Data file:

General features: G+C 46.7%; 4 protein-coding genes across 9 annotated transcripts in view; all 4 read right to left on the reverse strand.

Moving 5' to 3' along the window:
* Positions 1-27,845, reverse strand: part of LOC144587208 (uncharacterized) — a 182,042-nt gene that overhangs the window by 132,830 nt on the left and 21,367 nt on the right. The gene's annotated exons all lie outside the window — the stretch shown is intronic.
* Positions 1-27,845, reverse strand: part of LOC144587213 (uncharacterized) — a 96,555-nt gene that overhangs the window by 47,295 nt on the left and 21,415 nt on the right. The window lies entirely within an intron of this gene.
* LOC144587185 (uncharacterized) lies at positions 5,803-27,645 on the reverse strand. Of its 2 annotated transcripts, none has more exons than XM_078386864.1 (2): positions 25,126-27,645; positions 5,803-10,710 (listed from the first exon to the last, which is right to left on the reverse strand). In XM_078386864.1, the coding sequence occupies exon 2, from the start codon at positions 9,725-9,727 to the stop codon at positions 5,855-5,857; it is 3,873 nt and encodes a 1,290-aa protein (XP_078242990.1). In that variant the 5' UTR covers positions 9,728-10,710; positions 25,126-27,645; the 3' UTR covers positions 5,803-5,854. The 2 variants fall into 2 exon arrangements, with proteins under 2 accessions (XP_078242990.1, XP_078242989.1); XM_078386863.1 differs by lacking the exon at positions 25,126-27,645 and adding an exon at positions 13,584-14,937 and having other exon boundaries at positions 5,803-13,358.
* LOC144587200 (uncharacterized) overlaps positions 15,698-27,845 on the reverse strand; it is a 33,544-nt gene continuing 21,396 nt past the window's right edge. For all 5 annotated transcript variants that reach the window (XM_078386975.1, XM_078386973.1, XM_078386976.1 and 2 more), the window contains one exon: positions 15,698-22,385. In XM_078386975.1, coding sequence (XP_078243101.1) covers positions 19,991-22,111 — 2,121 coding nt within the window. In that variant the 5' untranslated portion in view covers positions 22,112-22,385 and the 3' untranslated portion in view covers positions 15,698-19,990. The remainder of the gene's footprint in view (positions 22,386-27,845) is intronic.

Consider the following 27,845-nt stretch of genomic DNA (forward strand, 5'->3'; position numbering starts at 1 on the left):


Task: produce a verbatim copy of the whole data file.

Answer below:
General features: G+C 46.7%; 4 protein-coding genes across 9 annotated transcripts in view; all 4 read right to left on the reverse strand.

Moving 5' to 3' along the window:
* Positions 1-27,845, reverse strand: part of LOC144587208 (uncharacterized) — a 182,042-nt gene that overhangs the window by 132,830 nt on the left and 21,367 nt on the right. The gene's annotated exons all lie outside the window — the stretch shown is intronic.
* Positions 1-27,845, reverse strand: part of LOC144587213 (uncharacterized) — a 96,555-nt gene that overhangs the window by 47,295 nt on the left and 21,415 nt on the right. The window lies entirely within an intron of this gene.
* LOC144587185 (uncharacterized) lies at positions 5,803-27,645 on the reverse strand. Of its 2 annotated transcripts, none has more exons than XM_078386864.1 (2): positions 25,126-27,645; positions 5,803-10,710 (listed from the first exon to the last, which is right to left on the reverse strand). In XM_078386864.1, the coding sequence occupies exon 2, from the start codon at positions 9,725-9,727 to the stop codon at positions 5,855-5,857; it is 3,873 nt and encodes a 1,290-aa protein (XP_078242990.1). In that variant the 5' UTR covers positions 9,728-10,710; positions 25,126-27,645; the 3' UTR covers positions 5,803-5,854. The 2 variants fall into 2 exon arrangements, with proteins under 2 accessions (XP_078242990.1, XP_078242989.1); XM_078386863.1 differs by lacking the exon at positions 25,126-27,645 and adding an exon at positions 13,584-14,937 and having other exon boundaries at positions 5,803-13,358.
* LOC144587200 (uncharacterized) overlaps positions 15,698-27,845 on the reverse strand; it is a 33,544-nt gene continuing 21,396 nt past the window's right edge. For all 5 annotated transcript variants that reach the window (XM_078386975.1, XM_078386973.1, XM_078386976.1 and 2 more), the window contains one exon: positions 15,698-22,385. In XM_078386975.1, coding sequence (XP_078243101.1) covers positions 19,991-22,111 — 2,121 coding nt within the window. In that variant the 5' untranslated portion in view covers positions 22,112-22,385 and the 3' untranslated portion in view covers positions 15,698-19,990. The remainder of the gene's footprint in view (positions 22,386-27,845) is intronic.

Consider the following 27,845-nt stretch of genomic DNA (forward strand, 5'->3'; position numbering starts at 1 on the left):